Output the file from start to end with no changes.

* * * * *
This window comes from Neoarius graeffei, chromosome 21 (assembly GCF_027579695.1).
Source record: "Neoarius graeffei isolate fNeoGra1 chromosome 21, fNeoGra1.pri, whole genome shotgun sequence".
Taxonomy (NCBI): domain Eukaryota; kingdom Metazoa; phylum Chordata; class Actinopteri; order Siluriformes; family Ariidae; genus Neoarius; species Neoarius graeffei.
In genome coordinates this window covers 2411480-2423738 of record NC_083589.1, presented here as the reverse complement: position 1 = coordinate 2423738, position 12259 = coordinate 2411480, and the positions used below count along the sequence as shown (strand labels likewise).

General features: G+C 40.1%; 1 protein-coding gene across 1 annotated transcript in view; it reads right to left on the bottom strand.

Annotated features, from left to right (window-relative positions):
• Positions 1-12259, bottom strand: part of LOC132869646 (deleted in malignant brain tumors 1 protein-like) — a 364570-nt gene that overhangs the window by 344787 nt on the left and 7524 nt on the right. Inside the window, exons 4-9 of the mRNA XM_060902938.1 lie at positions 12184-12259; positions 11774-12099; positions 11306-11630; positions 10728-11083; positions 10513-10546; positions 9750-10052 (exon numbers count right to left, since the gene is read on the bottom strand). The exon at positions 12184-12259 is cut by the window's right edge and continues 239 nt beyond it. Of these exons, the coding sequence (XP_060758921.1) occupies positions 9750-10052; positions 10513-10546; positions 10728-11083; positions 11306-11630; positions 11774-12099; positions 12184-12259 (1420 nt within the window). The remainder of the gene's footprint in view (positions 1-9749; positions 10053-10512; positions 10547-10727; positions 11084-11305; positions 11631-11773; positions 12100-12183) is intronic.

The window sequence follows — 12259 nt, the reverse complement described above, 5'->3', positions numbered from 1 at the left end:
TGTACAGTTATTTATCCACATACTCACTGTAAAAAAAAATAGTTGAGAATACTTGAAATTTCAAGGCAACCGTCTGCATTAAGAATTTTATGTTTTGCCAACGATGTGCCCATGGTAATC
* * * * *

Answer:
This window comes from Neoarius graeffei, chromosome 21 (assembly GCF_027579695.1).
Source record: "Neoarius graeffei isolate fNeoGra1 chromosome 21, fNeoGra1.pri, whole genome shotgun sequence".
Taxonomy (NCBI): domain Eukaryota; kingdom Metazoa; phylum Chordata; class Actinopteri; order Siluriformes; family Ariidae; genus Neoarius; species Neoarius graeffei.
In genome coordinates this window covers 2411480-2423738 of record NC_083589.1, presented here as the reverse complement: position 1 = coordinate 2423738, position 12259 = coordinate 2411480, and the positions used below count along the sequence as shown (strand labels likewise).

General features: G+C 40.1%; 1 protein-coding gene across 1 annotated transcript in view; it reads right to left on the bottom strand.

Annotated features, from left to right (window-relative positions):
• Positions 1-12259, bottom strand: part of LOC132869646 (deleted in malignant brain tumors 1 protein-like) — a 364570-nt gene that overhangs the window by 344787 nt on the left and 7524 nt on the right. Inside the window, exons 4-9 of the mRNA XM_060902938.1 lie at positions 12184-12259; positions 11774-12099; positions 11306-11630; positions 10728-11083; positions 10513-10546; positions 9750-10052 (exon numbers count right to left, since the gene is read on the bottom strand). The exon at positions 12184-12259 is cut by the window's right edge and continues 239 nt beyond it. Of these exons, the coding sequence (XP_060758921.1) occupies positions 9750-10052; positions 10513-10546; positions 10728-11083; positions 11306-11630; positions 11774-12099; positions 12184-12259 (1420 nt within the window). The remainder of the gene's footprint in view (positions 1-9749; positions 10053-10512; positions 10547-10727; positions 11084-11305; positions 11631-11773; positions 12100-12183) is intronic.

The window sequence follows — 12259 nt, the reverse complement described above, 5'->3', positions numbered from 1 at the left end:
TGTACAGTTATTTATCCACATACTCACTGTAAAAAAAAATAGTTGAGAATACTTGAAATTTCAAGGCAACCGTCTGCATTAAGAATTTTATGTTTTGCCAACGATGTGCCCATGGTAATC